PRAGUE, April 27 (JTA) — Fewer than 150,000 Jews live in the 10 new member states set to enter the European Union on May 1. The Jewish population in these countries ranges from 100 or less in Cyprus and Malta to as many as 100,000 or more in Hungary. Following are brief profiles of the communities in each country, with comments from local Jewish personalities on E.U. enlargement. • HUNGARY: Estimates of Hungary’s Jewish population range from 54,000 to more than 130,000. About 90 percent live in Budapest, where there is a full range of Jewish cultural, religious, educational and social welfare services. The vast majority of Hungarian Jews are nonobservant, secular or totally unaffiliated. Only 6,000 or so are formally registered with the Jewish community and about 20,000 have some sort of affiliation with Jewish organizations or institutions. The dominant religious affiliation is Neolog — similar to America’s Conservative movement. There is a very small Orthodox community made up of both modern-Orthodox and fervently Orthodox Jews. Chabad maintains a synagogue and yeshiva. A small Reform congregation established in 1992 functions outside official Jewish umbrella structures. “Federation-style organized Jewish life is dying around the world,” said Agnes Peresztegi, who helped found a grass-roots, modern-Orthodox congregation in Budapest several years ago. “People give their support in a very different and much more personalized way then was the norm even 15 years ago.” However, she said, “there’s a need, of course, for federation-style organizations; certain community functions may not be run by a small organization. But the federations need to change, and I’m sure that they will learn to work with grass-roots Jewish organizations in the long run.” A lawyer who has worked on issues of Jewish property restitution, Peresztegi said she expects E.U. enlargement to impact issues related to art looted in the Holocaust. The European Parliament passed a resolution last year calling for the creation of Europe-wide restitution rules and the creation of a single European agency to arbitrate art ownership disputes, she said. The European Commission will draw up a report by the end of 2004 detailing how to put the resolution into practice, Peresztegi said. It will come up with specific proposals on a common European cataloging system on looted cultural goods and common principles on ownership or title, and will define the potential powers of a cross-border arbitration body. • CZECH REPUBLIC: Some 3,000-4,000 Jews are known to live in the Czech Republic, but estimates of unaffiliated Jews run much higher. Hundreds of foreign Jews, including Israelis, also live in the country. Ten officially mandated Jewish communities and a number of secular Jewish institutions come under the aegis of the country’s Federation of Jewish Communities. About half of Czech Jewry lives in Prague, which boasts a full and lively range of Jewish religious, social, cultural and educational options. Though Orthodox Judaism is the main religious orientation, Conservative Jewry also is officially recognized and Reform services are present, too. Most Czech Jews are non-Orthodox or secular. Tomas Kraus, the federation’s executive secretary, says joining the European Union could have both positive and negative effects on the community. “The free movement of people could mean enlargement of Jewish communities, not only from the East” — with new immigrants looking for better economic and political conditions — “but also from the West, as it is now in many cases of American ex-pats who have found new jobs and positions in Prague and other Czech cities,” he said. But anti-Semitism also could rise in the new countries, Kraus said. “Western European moods can influence the moods in Eastern and Central Europe,” he said. “With the Czech Republic being maybe exceptionally pro-Jewish and pro-Israel” — though not without anti-Semitism or anti-Israel sentiment — “this could be a new phenomenon.” • SLOVAKIA: Fewer than 4,000 Jews are believed to live in Slovakia. The main communities — each with about 500 Jews — are in the capital of Bratislava and in Kosice, in the eastern part of the country. Most Slovak Jews are non-observant or secular, but there is a range of cultural, religious and educational activity. Maros Borsky, a curator at the Jewish museum in Bratislava, also runs a general-service travel agency. He says E.U. enlargement could have a range of effects on Jewish communal life — including the potential for an exodus of young urban professionals. “If so, it means the Slovak Jewish community would be demographically decimated,” said Borsky, who is in his early 30s. “Some young people will stay, however, because new investment will generate an economic boom in the Bratislava region in some professional sectors.” In the long term, Borsky predicted a merging of Bratislava and Vienna into one urban zone, with the development of high-speed transportation that might aid cooperation between the two cities’ Jewish communities. “However this would only be possible once the Viennese stop seeing Bratislavans as poor relatives, but rather as a community with similar demographic problems,” Borsky said. In general, he said, “I would imagine a depopulation of some smaller Jewish communities and a growing trend to large urban Jewish centers — Berlin, Budapest, perhaps Vienna-Bratislava, etc.” • POLAND: Poland had Europe’s largest Jewish population before World War II, at some 3.5 million Jews. Estimates of the number of Jews in Poland today range from the 7,000-8,000 who are officially registered with the community, belong to Jewish organizations or receive aid from the American Jewish Joint Distribution Committee, to the 10,000-15,000 people of Jewish ancestry who have shown interest in rediscovering their heritage, to as many as 30,000-40,000 people with some Jewish ancestry. The Ronald S. Lauder Foundation, a prime mover in fostering post-Communist Jewish revival in Poland, runs the country’s most extensive Jewish educational programs, including a day school in Warsaw with more than 160 pupils. Writer Konstanty Gebert, founding editor of the Jewish monthly Midrasz, says E.U. enlargement won’t directly affect Jews in the new member states, aside from the mainly positive way it will change the lives of the general population. “In the long run, however, it will be instrumental in bringing all the continent’s Jews together and helping them avail themselves of new opportunities, both through E.U. sponsorship of some community programs and through the implementation of E.U. laws,” he said. “The main issue, however, is whether there exists a ‘European Jewry’ able to profit from the opportunity.” Gebert warned that “what might change is the relatively more balanced approach some new members, especially Poland, have taken on the Middle East conflict. As the E.U. attempts to integrate the foreign policies of its members, it can be expected the newcomers will more closely toe Brussels’ line, markedly critical of Israel.” • LITHUANIA: About 4,000 Jews live in Lithuania, most of them in the capital, Vilnius, where there is a Jewish school, a Jewish museum and a range of Jewish cultural activity. Synagogues operate in Vilnius and Kaunas, but attendance is low. Chabad is active. Historian Ilya Lempertas told JTA he expects some positive changes from Lithuania’s E.U. entry, but not in the short term. “It’s the implementation of new laws and regulations that counts,” he said. “I don’t see any immediate change, but maybe we’ll see something in three to five years.” The most positive effect, he said, would be that of bringing Lithuania out of what he called its “corner” into the European mainstream. “To me, the one thing that the E.U. can give us is broader horizons,” he said. • LATVIA: About 10,000 Jews live in Latvia, most of them in the capital, Riga, where there is a synagogue, an active Jewish community center and other infrastructure for Jewish life. Latvia is believed to have had the highest rate of Nazi collaboration in Europe and has struggled to confront its Holocaust history since gaining independence from Soviet rule in 1991. “On the one hand, E.U. enlargement will be good for us Jews here, as it means we won’t be alone in Europe,” said Meijer Melers, of Riga’s Jewish museum. On the other hand, he feared the economic consequences, at least in the short run. “We think entry into the E.U. is positive, but we worry a lot, too, that prices will shoot up and approach European levels,” he said. • ESTONIA: About 3,500 Jews live in Estonia, the majority of them in Tallinn, the capital. There are three small communities in other regions of Estonia. About 60 percent of the community arrived in Estonia after World War II and are not considered Estonian citizens. The majority of them today are elderly and many need social assistance. Under communism, most of Estonia’s Jews became highly assimilated and often estranged from Jewish religious and cultural traditions. Community leaders regard their main goal as fostering a restoration of Jewish identity through cultural, educational, religious and social programs. “A positive effect of E.U. entry can be greater communication,” said Aleksander Dusman, chairman of the 150-member Jewish community in Ida Virumaa county. “We already had good cooperation with the Nordic countries. I hope after E.U. entry we have a greater possibility for free travel, jobs abroad, communication.” On the other hand, he said, he fears his community might receive less aid from international Jewish organizations. “And we still don’t know how to apply for E.U. funds,” he said. • SLOVENIA: About 200 Jews live in Slovenia. In early 2003, the community opened a synagogue in a converted suite of office rooms, received a Torah as a gift and officially installed a rabbi, who divides his time between the Slovenian capital, Ljubljana, and the nearby Italian city of Trieste. The synagogue is the first to function in Ljubljana since Jews were expelled from the city in 1515. In a statement issued by the European Council of Jewish Communities, Slovene Jewish community president Andrei Kozar Beck complained that Slovene Jews were “treated as a small irrelevant community. We practically have no contact with the state departments and they rarely even answer our mail.” There is no “serious” anti-Semitism in Slovenia, he said, but warned that “tolerance toward Jews and other non-Slovenians has been recently decreasing. That is a consequence of a nationalistic crisis in Slovenia and the adjustment of the upcoming entry into the E.U., which does not seem to be very pro-Israel.” “Our government and press associate Israeli politics with Jews all around the world,” he said. “The general political atmosphere is pro-Arab and not very fond of us.” • CYPRUS: Only two or three dozen Jewish families live in Cyprus, all of them in the Greek sector. Community officials say Cypriot Jews, like their non-Jewish compatriots, generally are happy about E.U. accession. One officials said, “it is always positive to be a member of a bigger, more organized group like the E.U.” • MALTA: About 100 Jews of all denominations live on Malta. Ashknenazi and Sephardi Jews pray together in an apartment owned by the community. About half of Malta’s Jews are Orthodox. Community president Shelley Deutch Tayar told the European Council of Jewish Communities that Maltese Jews generally are well integrated into mainstream society. “The Jews on the island are very respected and very accepted by the many interest circles. Nobody cares what religion one is, just what one does,” Tayar said. “When Malta joins the European Union, it will be a lot easier for Jewish retirees to come to the island.”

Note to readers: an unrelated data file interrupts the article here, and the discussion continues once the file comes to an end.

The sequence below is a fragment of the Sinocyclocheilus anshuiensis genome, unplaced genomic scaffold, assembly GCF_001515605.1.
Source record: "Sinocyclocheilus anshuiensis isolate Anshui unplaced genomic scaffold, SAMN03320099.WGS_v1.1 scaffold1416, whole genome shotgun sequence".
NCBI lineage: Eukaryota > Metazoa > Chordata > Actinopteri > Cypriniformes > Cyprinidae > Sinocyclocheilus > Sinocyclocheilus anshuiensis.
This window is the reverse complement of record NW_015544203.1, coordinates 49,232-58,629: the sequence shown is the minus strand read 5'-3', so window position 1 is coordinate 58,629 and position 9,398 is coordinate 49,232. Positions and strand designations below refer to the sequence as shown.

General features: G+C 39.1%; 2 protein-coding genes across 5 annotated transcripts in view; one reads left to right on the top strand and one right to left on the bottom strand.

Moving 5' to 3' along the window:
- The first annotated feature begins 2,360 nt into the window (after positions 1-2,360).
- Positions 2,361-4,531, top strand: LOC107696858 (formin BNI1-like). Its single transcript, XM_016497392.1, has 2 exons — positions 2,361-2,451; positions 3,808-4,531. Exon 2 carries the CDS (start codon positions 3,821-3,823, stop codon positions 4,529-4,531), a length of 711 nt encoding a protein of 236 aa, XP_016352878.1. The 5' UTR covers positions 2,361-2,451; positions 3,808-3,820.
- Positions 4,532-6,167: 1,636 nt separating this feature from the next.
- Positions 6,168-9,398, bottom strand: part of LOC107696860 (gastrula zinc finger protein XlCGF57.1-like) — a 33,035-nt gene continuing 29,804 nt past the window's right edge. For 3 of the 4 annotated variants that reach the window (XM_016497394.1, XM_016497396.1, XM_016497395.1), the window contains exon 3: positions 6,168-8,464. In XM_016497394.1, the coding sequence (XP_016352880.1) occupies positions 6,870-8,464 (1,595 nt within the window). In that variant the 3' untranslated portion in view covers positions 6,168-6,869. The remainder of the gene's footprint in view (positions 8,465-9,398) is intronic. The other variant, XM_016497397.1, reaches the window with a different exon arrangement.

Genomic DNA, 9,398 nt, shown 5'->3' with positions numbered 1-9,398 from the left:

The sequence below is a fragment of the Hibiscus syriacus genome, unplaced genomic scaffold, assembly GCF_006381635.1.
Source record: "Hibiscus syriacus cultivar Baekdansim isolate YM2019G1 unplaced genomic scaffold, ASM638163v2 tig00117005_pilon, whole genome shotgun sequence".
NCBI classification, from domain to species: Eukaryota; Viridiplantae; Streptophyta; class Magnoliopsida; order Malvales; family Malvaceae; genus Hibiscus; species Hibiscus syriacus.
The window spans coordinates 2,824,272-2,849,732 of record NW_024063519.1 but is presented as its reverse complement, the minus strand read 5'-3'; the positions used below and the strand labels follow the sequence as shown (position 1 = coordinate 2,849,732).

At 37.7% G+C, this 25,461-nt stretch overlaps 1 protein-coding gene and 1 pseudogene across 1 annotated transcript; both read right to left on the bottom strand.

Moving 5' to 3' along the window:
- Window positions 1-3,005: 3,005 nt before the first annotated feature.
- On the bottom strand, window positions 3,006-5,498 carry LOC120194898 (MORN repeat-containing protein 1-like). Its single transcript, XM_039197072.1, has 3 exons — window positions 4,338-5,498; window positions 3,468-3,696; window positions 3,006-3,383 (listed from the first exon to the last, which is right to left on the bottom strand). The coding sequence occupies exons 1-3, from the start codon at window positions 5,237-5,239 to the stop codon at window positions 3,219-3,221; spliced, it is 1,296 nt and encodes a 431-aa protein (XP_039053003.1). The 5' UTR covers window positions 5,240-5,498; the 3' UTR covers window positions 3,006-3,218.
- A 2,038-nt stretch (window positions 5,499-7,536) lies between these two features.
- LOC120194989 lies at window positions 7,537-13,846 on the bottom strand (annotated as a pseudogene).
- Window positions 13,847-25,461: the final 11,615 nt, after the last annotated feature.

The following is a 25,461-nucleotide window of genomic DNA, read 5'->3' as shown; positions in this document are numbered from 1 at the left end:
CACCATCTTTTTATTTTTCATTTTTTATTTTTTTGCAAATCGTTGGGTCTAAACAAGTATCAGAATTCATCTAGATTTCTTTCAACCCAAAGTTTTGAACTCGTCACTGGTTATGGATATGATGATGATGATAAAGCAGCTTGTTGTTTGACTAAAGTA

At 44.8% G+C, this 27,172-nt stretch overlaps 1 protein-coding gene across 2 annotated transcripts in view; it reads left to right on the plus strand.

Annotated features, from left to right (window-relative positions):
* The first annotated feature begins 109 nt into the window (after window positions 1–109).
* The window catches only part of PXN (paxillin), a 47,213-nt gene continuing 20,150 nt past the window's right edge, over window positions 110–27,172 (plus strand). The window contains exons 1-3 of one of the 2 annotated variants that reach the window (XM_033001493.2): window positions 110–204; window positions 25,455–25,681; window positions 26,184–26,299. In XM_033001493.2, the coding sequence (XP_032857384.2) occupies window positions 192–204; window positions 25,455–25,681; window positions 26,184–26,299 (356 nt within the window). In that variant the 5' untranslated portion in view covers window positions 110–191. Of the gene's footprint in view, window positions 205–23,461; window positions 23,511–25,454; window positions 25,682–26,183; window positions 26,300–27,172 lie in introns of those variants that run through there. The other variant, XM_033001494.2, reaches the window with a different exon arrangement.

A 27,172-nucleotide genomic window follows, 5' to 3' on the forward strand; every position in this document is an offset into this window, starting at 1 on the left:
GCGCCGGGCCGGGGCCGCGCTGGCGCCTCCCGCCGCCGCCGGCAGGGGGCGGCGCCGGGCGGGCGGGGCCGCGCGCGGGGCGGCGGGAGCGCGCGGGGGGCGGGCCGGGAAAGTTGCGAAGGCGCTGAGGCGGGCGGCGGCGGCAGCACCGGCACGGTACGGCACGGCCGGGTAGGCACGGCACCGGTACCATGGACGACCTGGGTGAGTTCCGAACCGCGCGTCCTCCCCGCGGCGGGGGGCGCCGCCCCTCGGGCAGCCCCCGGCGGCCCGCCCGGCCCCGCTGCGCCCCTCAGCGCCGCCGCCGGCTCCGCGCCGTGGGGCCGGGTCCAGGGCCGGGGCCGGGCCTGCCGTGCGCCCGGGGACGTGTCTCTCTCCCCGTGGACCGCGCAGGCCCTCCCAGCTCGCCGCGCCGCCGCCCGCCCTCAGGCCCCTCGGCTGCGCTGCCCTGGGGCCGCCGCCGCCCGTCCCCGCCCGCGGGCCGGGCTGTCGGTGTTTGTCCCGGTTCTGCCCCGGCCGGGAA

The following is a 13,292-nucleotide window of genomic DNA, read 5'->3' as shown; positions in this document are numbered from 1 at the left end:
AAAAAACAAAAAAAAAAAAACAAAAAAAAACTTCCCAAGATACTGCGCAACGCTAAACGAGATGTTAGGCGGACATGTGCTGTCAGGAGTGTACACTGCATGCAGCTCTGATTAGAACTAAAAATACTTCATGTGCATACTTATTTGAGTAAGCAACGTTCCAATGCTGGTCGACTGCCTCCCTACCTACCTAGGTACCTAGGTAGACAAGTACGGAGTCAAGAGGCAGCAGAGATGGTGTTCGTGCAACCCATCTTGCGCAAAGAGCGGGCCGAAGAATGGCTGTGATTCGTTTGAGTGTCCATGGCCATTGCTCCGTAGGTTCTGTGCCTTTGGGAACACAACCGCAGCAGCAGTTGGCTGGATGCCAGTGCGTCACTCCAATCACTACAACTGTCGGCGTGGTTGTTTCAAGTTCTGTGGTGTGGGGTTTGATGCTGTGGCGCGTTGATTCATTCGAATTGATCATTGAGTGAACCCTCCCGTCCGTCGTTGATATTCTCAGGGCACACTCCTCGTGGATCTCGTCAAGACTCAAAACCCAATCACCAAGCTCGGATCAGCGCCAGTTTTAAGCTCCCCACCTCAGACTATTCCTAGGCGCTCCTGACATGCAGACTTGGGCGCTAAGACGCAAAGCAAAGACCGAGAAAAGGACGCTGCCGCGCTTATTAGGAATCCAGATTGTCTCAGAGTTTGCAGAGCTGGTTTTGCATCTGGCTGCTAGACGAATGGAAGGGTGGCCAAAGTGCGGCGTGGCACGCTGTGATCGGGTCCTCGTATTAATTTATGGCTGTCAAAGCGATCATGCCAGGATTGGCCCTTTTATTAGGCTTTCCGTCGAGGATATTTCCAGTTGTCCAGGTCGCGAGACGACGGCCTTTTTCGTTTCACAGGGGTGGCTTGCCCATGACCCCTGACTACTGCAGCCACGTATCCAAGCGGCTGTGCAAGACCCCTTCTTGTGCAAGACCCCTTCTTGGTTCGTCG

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Ruth Ellen Gruber is JTA’s senior European correspondent. Based in Rome, she travels and writes extensively on Jewish affairs in Italy, Central and Eastern Europe and other European countries. A former UPI reporter, she has also written for The New York Times and the Encyclopaedia Judaica. She is also the author of several books: Virtually Jewish: Reinventing Jewish Culture in Europe, Jewish Heritage Travel: A Guide to East-Central Europe and Upon the Doorposts of Thy House: Jewish Life in East-Central Europe, Yesterday and Today.